Pet Internal and External Parasites
Heartworms are a common internal parasite found typically only in ferrets and not in other exotics. Heartworms are transmitted by mosquitoes and, once mature, take residence in the heart and large vessels of the lungs. Symptoms of infection are variable but most often are related to the respiratory system. You may suspect that your ferret has been infected if it has symptoms such as coughing, wheezing, difficulty breathing, vomiting, or weight loss; however, one or more tests may be necessary to determine whether or not your ferret has heartworms. There is no acceptable treatment for heartworm in ferrets, so prevention is key. We recommend monthly preventatives such as Revolution or Heartgard year-round. Heartworms are generally not considered a risk to humans.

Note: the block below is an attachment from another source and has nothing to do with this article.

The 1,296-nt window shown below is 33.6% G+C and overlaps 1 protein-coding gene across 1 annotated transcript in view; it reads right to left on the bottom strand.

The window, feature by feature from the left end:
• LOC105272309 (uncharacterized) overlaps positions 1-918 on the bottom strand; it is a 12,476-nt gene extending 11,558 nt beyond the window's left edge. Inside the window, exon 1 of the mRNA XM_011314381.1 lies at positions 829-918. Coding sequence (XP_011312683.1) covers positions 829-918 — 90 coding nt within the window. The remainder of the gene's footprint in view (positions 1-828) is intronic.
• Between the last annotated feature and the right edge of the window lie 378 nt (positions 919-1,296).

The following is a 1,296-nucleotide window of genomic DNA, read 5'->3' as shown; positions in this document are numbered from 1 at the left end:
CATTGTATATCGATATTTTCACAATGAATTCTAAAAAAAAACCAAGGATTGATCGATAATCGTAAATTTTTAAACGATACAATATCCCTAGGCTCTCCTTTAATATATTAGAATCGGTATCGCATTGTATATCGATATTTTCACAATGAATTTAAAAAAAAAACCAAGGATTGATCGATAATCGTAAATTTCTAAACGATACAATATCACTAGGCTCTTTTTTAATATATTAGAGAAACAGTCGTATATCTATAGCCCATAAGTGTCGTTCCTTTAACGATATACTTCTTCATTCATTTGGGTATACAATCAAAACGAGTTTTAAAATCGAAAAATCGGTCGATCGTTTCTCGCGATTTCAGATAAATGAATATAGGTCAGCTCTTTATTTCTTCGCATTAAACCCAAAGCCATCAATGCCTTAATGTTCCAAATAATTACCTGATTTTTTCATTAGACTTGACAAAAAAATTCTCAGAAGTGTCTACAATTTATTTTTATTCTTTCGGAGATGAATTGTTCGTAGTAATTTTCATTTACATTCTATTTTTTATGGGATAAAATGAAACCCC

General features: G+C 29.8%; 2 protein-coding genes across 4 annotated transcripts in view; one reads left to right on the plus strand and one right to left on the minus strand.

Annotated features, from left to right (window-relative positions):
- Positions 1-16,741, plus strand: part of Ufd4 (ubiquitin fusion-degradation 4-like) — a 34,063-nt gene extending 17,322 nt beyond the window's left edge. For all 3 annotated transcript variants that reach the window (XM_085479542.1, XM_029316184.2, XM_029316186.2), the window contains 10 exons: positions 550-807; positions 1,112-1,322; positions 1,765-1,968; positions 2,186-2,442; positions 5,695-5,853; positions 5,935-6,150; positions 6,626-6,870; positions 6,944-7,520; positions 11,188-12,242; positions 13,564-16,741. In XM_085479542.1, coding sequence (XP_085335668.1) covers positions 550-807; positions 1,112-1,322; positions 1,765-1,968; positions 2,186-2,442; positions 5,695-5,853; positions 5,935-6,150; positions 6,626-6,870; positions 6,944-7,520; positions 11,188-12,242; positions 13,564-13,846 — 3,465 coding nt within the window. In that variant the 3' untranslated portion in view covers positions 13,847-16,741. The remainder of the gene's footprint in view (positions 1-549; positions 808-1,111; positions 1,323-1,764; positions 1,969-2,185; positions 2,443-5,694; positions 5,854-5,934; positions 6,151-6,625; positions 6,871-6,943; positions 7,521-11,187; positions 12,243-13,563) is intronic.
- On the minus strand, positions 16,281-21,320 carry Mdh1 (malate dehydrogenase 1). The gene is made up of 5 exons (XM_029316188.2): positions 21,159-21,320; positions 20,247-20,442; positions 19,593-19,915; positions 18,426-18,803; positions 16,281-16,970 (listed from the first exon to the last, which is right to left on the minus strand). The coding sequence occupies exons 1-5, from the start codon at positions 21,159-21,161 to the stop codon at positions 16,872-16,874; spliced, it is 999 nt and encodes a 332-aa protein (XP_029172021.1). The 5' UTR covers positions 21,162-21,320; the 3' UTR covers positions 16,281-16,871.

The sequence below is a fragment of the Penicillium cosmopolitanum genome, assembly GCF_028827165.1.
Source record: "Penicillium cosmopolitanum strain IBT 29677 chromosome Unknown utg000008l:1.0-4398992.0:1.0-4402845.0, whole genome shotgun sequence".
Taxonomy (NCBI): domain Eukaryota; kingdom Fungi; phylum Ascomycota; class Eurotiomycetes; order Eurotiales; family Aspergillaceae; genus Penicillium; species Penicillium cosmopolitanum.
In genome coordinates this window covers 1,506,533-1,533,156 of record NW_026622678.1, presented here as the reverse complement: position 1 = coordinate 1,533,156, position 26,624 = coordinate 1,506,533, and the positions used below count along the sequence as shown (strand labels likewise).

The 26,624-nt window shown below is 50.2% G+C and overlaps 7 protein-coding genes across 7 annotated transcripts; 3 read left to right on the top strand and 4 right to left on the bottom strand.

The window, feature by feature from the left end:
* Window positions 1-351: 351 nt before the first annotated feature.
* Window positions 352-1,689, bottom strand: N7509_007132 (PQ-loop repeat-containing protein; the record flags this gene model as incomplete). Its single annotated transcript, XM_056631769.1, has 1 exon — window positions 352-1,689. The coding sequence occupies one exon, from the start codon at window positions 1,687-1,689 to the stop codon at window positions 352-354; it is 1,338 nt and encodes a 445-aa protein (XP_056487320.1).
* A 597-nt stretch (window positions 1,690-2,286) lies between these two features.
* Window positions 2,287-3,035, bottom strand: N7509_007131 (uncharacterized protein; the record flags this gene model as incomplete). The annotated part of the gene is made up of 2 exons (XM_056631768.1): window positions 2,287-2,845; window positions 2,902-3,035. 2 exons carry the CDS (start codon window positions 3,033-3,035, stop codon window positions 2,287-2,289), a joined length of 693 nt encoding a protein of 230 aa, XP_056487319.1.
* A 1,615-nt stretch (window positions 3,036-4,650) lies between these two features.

Hookworms are rare internal parasites found in exotics. Hookworms live in the digestive system and attach to the lining of the intestinal wall and feed on your pet’s blood. Eggs are ejected into the digestive tract and pass into the environment through your pet’s feces. Larvae live in the soil and can infect your pet through contact with and penetration of the skin and through eating the hookworm larvae. They can cause blood loss, weight loss, diarrhea, or death. Keeping your pet’s environment clean and keeping your pet away from contaminated areas are the best steps for prevention. Monthly heartworm preventatives such as Revolution or Heartgard include preventatives for hookworms. Exotics should be tested for hookworms if they display similar signs and treated if they are found. Humans are rarely infected by hookworm from exotics.